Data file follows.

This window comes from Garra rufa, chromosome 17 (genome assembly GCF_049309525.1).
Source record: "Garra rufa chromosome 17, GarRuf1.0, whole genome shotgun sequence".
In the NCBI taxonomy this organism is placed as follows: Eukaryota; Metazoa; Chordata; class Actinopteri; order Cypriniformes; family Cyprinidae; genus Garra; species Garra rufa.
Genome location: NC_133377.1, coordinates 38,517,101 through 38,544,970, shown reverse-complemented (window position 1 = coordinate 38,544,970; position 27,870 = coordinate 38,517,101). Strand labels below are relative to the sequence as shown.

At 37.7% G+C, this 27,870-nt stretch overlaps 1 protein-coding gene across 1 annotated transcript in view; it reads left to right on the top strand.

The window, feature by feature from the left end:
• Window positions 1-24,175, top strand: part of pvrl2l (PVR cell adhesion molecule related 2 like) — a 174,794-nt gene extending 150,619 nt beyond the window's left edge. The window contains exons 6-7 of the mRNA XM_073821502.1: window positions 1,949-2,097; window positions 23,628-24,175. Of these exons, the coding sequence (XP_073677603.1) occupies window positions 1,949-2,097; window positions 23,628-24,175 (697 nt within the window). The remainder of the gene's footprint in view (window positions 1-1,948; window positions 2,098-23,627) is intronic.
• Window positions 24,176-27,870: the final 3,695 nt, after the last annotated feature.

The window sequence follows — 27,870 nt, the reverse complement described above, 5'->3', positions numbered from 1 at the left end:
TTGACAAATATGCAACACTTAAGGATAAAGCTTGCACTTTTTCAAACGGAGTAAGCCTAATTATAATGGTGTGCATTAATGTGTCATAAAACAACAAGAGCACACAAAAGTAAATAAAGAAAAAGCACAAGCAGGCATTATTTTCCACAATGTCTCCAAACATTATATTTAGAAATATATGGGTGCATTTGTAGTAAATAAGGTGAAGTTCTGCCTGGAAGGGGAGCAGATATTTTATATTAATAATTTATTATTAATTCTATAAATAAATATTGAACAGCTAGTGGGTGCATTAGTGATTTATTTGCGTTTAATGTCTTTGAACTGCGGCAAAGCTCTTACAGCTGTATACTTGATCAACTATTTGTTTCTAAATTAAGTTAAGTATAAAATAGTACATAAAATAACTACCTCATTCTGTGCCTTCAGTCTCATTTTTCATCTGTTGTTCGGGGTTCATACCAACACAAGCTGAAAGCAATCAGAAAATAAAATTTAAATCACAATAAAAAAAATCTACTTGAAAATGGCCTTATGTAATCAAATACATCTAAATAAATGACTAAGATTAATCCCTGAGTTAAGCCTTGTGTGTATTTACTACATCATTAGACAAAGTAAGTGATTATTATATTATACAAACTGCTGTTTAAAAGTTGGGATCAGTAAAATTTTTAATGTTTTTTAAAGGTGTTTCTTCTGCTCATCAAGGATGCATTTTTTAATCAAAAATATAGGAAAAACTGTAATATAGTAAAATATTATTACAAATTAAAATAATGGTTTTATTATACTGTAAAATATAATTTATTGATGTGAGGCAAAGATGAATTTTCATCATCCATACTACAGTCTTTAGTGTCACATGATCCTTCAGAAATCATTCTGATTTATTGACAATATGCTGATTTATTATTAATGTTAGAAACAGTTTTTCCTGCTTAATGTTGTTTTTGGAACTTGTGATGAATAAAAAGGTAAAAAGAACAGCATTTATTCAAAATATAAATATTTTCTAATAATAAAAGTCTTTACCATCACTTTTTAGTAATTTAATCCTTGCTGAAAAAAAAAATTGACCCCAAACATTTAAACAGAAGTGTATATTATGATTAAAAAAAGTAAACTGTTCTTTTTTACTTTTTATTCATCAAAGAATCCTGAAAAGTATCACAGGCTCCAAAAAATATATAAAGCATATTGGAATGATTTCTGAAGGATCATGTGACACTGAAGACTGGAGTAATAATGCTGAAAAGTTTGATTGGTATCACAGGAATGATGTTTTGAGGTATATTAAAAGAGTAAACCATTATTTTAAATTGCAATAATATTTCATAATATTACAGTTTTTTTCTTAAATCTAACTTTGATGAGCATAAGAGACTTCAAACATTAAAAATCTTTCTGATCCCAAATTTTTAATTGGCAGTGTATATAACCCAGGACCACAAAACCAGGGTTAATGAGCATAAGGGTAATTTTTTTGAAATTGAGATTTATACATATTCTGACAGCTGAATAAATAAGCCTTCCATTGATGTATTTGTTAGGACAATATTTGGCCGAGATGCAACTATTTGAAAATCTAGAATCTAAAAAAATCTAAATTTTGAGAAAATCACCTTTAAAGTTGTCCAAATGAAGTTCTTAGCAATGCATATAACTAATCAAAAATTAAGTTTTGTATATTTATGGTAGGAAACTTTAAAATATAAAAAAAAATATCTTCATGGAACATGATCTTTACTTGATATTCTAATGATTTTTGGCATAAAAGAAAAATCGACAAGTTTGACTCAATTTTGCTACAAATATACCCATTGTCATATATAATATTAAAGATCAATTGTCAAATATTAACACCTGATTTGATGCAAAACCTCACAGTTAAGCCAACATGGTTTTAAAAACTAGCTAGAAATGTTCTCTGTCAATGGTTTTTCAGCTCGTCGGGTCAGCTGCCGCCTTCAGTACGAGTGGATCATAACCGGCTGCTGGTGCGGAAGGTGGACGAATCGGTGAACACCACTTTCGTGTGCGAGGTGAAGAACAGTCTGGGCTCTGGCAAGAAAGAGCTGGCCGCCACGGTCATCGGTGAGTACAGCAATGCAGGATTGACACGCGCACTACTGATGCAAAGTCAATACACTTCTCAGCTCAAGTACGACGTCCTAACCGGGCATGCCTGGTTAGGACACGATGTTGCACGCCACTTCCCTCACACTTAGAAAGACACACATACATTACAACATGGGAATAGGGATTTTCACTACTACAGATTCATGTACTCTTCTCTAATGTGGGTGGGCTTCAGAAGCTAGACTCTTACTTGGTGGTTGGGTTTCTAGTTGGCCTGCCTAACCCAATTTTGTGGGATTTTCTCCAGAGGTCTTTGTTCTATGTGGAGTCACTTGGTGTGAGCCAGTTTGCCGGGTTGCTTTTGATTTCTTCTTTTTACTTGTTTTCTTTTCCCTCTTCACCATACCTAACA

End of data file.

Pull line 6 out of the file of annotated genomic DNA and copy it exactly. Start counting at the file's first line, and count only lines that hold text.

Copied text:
The window, feature by feature from the left end: